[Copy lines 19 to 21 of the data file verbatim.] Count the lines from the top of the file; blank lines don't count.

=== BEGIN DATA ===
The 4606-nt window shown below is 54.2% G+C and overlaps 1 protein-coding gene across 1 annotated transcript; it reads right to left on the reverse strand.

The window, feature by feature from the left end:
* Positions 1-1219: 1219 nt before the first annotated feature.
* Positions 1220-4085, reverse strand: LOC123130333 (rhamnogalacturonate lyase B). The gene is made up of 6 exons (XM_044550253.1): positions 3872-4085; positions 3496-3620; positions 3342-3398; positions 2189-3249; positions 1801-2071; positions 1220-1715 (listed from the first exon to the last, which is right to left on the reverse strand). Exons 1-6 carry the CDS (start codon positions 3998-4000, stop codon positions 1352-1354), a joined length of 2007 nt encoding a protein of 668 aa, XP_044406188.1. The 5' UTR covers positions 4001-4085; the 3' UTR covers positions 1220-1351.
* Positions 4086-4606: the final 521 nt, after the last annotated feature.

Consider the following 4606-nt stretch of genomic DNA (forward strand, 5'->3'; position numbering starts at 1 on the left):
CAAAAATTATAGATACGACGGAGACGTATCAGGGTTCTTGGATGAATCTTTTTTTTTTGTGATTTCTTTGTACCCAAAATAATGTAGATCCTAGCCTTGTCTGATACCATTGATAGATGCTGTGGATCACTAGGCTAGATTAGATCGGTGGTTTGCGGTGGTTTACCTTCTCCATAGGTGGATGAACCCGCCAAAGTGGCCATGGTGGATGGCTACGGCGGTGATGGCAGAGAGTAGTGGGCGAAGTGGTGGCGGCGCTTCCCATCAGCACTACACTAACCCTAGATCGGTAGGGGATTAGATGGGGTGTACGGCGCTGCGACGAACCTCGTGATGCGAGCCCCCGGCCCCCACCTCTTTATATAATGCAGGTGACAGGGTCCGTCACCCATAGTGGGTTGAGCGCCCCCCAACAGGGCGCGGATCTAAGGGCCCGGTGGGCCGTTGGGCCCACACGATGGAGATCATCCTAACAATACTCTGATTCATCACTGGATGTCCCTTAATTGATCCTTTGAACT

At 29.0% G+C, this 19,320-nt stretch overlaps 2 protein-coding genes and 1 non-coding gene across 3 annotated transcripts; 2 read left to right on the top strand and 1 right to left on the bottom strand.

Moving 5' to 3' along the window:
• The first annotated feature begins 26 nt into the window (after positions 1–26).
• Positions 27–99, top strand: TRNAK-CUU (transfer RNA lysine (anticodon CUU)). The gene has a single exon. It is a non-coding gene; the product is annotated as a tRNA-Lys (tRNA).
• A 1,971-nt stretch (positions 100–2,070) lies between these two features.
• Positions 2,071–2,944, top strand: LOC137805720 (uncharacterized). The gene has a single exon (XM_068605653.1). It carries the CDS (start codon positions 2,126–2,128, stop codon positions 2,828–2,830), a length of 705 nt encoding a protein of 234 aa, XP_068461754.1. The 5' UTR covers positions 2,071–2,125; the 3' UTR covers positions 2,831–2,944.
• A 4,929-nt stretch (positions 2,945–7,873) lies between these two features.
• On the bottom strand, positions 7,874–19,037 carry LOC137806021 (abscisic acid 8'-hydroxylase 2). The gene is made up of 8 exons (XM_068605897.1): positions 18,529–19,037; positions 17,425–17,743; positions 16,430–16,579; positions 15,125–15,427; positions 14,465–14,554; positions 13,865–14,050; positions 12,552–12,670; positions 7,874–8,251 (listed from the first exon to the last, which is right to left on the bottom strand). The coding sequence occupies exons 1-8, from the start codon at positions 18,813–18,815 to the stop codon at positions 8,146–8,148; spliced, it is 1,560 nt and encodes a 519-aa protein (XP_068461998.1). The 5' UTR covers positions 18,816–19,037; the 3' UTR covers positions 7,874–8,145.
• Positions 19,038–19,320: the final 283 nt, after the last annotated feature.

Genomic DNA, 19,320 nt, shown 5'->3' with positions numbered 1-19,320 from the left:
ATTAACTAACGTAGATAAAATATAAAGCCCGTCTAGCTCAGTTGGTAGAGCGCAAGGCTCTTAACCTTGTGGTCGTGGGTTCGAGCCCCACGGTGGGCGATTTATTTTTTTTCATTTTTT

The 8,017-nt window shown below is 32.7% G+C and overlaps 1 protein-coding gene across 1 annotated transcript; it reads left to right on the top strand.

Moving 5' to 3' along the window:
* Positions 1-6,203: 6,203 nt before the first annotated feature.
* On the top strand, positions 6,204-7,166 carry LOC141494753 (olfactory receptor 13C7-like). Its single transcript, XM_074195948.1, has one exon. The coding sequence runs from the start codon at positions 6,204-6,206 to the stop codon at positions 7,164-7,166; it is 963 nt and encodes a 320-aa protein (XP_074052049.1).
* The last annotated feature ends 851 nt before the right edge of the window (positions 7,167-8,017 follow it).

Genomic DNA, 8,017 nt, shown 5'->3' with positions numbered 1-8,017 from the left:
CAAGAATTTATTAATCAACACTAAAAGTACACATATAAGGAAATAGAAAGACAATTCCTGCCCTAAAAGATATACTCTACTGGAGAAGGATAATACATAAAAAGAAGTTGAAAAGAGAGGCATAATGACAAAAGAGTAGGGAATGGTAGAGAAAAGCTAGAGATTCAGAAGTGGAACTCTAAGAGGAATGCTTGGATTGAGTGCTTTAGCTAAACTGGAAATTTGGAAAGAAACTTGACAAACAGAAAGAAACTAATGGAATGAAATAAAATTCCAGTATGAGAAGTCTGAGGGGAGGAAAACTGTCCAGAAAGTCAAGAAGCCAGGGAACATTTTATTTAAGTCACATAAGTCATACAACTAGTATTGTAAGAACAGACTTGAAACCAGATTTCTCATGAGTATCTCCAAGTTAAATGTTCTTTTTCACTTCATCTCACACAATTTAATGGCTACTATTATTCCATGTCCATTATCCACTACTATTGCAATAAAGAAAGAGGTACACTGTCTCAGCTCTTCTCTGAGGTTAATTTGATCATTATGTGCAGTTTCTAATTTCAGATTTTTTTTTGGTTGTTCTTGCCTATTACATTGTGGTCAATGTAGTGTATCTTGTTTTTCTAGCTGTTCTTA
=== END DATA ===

The 8,017-nt window shown below is 32.7% G+C and overlaps 1 protein-coding gene across 1 annotated transcript; it reads left to right on the top strand.

Moving 5' to 3' along the window:
* Positions 1-6,203: 6,203 nt before the first annotated feature.